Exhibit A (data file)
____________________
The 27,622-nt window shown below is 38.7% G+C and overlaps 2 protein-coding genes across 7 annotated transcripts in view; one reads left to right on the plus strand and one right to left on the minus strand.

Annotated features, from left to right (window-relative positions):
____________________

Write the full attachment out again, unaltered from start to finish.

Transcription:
The 27,622-nt window shown below is 38.7% G+C and overlaps 2 protein-coding genes across 7 annotated transcripts in view; one reads left to right on the plus strand and one right to left on the minus strand.

Annotated features, from left to right (window-relative positions):